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Little Haway from drought-parched Ethiopia had something special to celebrate on her first birthday — being alive. Her village, in what had been the dairy capitol of Ethiopia, has been devastated by drought. For two years, the rains have not come. Massive herds of goats and cows have been decimated. Almost nothing will grow and fertile pastures have turned into deserts. Village children have had nothing to eat but bark from the dying shrubs.
The drought took a significant toll on Haway’s village, her mother fell ill and couldn’t nurse her and there was no longer any milk to drink since the livestock had perished.
Haway became dangerously malnourished and weighed only 12 pounds when she was brought to a Save the Children emergency nutrition program. She was skin and bones, extreme hunger and severe acute malnutrition consumed her tiny body.
Like almost all children in drought-affected regions of Ethiopia, Haway also suffered from infections due to a lack of clean drinking water in her village. Infections hasten dangerous dehydration and muscle-wasting, forcing malnourished children into a rapid downward spiral.
“You have to treat babies like Haway very carefully as feeding them the wrong nutrients can be dangerous,” says Sisay Demeke, a Save the Children emergency nutrition coordinator. “First, we treated her illness and restored her body’s balance of water, sodium and essential minerals."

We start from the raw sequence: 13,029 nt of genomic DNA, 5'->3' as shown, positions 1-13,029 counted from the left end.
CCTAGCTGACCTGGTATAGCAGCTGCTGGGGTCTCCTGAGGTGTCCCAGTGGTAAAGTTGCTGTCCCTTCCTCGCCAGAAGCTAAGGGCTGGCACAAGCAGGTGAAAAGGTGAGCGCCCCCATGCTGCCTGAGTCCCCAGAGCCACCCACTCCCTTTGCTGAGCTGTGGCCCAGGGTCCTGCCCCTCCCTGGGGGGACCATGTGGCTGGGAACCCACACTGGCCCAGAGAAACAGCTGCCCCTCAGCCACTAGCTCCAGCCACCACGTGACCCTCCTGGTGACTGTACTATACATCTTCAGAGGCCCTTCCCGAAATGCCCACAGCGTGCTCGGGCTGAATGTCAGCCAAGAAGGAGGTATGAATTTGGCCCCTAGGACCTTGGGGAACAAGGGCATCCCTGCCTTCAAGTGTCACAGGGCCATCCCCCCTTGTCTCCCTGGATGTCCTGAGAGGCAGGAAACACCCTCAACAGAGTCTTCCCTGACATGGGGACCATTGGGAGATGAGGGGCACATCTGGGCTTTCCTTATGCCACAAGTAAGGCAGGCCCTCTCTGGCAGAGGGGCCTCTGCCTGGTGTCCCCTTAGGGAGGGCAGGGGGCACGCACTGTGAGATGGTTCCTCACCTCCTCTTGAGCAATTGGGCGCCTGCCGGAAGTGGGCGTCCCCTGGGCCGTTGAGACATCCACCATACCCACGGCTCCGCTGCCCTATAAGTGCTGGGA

Once Haway became stable enough to digest protein and fat, she began receiving a weight-gaining mixture of milk, vitamins, minerals, grain, sugar and oil. And then she began to thrive. She went from listless to vibrant in just a few days. Her sunken face became full, eventually plumping up to the chubby-cheeked baby you see today.
Haway became well enough to go home and begin the out-patient treatment program — consisting of high-nutrient, high-calorie foods and water purification supplies.
The village matriarch, also named Haway, was astounded by the baby girl’s recovery. She has since become a health volunteer for Save the Children and has been trained to keep an eagle eye on health problems in her small tribal village.
“I am happy to give back by being a health volunteer. If there were no Save the Children, many of the babies in my village would have died,” she says.
“They [Save the Children] give a very good service. The food they provide to kids is very good and the way they provide it is kind.”
With her entire village now involved with Save the Children’s health and nutrition programs, Haway and the other young children have the support and hope they need to make it until rains will come back.
Last Updated October 2011